So You Want to Innovate?Sohrab Vossoughi
When I was a product design student at San Jose State in 1978, our senior project was to reduce the cost of health care. Aside from my design training, another experience guided my decision-making: the fact that I grew up in Iran. As a developing country, Iran lives with material scarcity, not abundance. A mindset of scarcity and resourcefulness helps to cut costs. It's also a mindset that can benefit change-makers in the current health-care discussions.
The health-care industry can use the lens of resourcefulness to focus its problem-solving on creating relevant solutions that create true value: lower costs, improved outcomes, and increased accessibility. It can take cues from a few companies that are already leading the way. Here are three examples of inspired resourcefulness that have disruption and the reimagining of an industry at their heart.
General Electric (GE) built its business on designing robust products and distributing them globally. However, in an article published in the Harvard Business Review in October 2009, GE CEO Jeffrey Immelt with consultants Vijay Govindarajan and Chris Trimble wrote that "those days are over." To accommodate the growth of the emerging markets in China and India—and the slowing growth of wealthy nations—GE recognized that it needed to focus on making products for the needs and budgets of new customers.
During the development process, GE learned two things about this new opportunity: First, those in emerging markets do not require the product bells and whistles that wealthier nations have come to expect, so GE can offer solid performance at a low cost. Immelt, Govindarajan, and Trimble refer to providing "a 50% solution at a 15% price."
Second, GE learned that these products can also find uses and success in developed countries, a process it has called reverse innovation. For example, GE designed a compact ultrasound machine for the large population dependent on low-tech hospitals or clinics in rural villages in China. The machine cost $15,000, less than 15% of the cost of GE's high-end ultrasound machines. Then it found a market in the U.S., in locations "where portability is critical or space is constrained," wrote the authors. Addressing the specific needs of the Chinese market grew into a global success: The compact ultrasound became a $278 million global product line that was growing at 50% to 60% a year before the global recession hit.
GE admits that reverse innovation is, in part, a defensive move to stave off competitors from the developing world. However, as this example demonstrates, companies can be resourceful and innovate by creating value-based, tiered offerings to accommodate an array of needs.
To date, the health-care industry has not organized itself around the long-term health of its own consumers. The industry must shift from managing symptoms to caring for health.
In South Africa, the Freeplay Fetal Heart Rate Monitor was designed for rural areas where electricity is unavailable. A simple, electronic monitoring device like this can provide the basic care that could mean the difference between life and death.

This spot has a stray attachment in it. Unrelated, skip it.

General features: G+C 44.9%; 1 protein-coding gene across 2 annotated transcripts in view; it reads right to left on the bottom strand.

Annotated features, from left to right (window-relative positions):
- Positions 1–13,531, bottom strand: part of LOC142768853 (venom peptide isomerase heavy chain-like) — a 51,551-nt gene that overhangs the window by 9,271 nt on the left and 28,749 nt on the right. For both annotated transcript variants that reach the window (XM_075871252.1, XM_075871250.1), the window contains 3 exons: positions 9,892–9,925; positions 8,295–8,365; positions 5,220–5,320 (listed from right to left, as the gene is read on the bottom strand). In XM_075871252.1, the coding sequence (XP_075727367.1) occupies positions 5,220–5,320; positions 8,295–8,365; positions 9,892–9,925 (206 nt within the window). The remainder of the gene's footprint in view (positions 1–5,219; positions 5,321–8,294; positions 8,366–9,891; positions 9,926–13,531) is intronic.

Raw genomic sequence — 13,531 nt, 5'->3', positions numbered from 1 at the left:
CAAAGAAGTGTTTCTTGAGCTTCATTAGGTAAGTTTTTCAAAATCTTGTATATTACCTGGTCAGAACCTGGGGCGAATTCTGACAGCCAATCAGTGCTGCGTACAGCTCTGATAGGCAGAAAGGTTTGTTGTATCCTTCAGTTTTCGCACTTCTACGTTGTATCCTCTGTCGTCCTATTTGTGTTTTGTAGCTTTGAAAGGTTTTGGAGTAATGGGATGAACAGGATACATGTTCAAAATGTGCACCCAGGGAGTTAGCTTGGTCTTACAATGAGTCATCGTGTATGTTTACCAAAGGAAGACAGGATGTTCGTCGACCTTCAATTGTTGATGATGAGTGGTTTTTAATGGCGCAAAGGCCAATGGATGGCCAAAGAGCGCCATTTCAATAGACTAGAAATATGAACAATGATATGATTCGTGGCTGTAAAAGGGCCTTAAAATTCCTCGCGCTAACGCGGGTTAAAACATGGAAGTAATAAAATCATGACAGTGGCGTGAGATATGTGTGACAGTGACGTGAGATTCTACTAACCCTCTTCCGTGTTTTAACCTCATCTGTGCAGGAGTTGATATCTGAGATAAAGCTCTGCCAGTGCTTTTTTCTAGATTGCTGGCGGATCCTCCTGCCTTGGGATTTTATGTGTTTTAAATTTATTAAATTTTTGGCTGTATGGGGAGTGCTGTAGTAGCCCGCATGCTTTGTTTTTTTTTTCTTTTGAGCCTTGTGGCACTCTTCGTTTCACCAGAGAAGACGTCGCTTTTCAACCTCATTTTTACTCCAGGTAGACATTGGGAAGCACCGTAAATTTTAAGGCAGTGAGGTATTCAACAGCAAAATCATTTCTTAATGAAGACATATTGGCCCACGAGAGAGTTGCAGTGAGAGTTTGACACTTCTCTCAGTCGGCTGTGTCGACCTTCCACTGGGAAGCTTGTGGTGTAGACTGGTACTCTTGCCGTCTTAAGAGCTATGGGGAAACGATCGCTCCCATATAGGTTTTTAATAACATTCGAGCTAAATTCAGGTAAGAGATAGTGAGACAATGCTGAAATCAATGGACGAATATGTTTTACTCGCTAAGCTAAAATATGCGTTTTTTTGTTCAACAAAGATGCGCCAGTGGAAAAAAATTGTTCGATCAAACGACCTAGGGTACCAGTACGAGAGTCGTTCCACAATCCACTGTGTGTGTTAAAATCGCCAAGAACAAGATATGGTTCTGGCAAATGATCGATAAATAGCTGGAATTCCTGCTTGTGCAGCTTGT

The Lung Flute costs $40 and can be employed for both diagnostic and therapeutic uses for patients with lung disease. Already in use in Japan, Europe, and Canada, U.S. clinical trials demonstrate that it is at least as effective as the existing treatments, whose costs annually run more than $27 billion for the necessary drugs and oxygen tanks. The Lung Flute is a fraction of the cost and can be used and reused on patients with a diverse array of lung ailments.
Resourceful innovations such as these can revolutionize an industry and the lives of patients. U.S. health care has for too long focused on high-end, expensive products and services. The technological wonder of the da Vinci Surgical System, for example, allows doctors to manipulate minute functions of robotic arms from a separate room during surgery. But, at $1.4 million per machine plus expensive service and upgrades, can we afford it without evidence of radical improvement in outcomes?
ZoomCare is a four-year-old, Portland (Ore.)-based company that promises to provide affordable health care to both the insured and uninsured.
At ZoomCare.com, transparency is key. A patient can book an appointment for the same day, view estimated wait times for walk-in visits, and examine personal records, among other things. An office visit is $89, a flu shot $28, a strep throat test $10. A recent article in the Portland Business Journal estimated that the low rates and the ability for patients to know what their bill would be ahead of time may account for the fact that 33% of ZoomCare's business comes from uninsured patients. ZoomCare has also received support from insurers such as Regence BlueCross BlueShield, even though ZoomCare often charges insured patients more to use the service.
The Portland Business Journal attributed the insurance companies' adoption of the clinic to ZoomCare's innovative systems, which include comprehensive doctor evaluations. Doctors are measured by company management on criteria such as completeness of notes, logic of diagnosis, and patient feedback, rather than being rewarded for the use of additional procedures and tests, a habit prevalent throughout the rest of the industry.
A local Oregon service, the business now has four state-of-the-art neighborhood clinics, with a goal of expanding so that a clinic is never more than 10 minutes away. It's proving its model, too: The company became profitable in its second year.
As we can see, resourcefulness is a key lens for creating next-generation health care that supports a patient's long-term health and creates true value: lower costs, improved results, and increased accessibility. We should take a cue from these industry leaders to rigorously rethink new outcomes.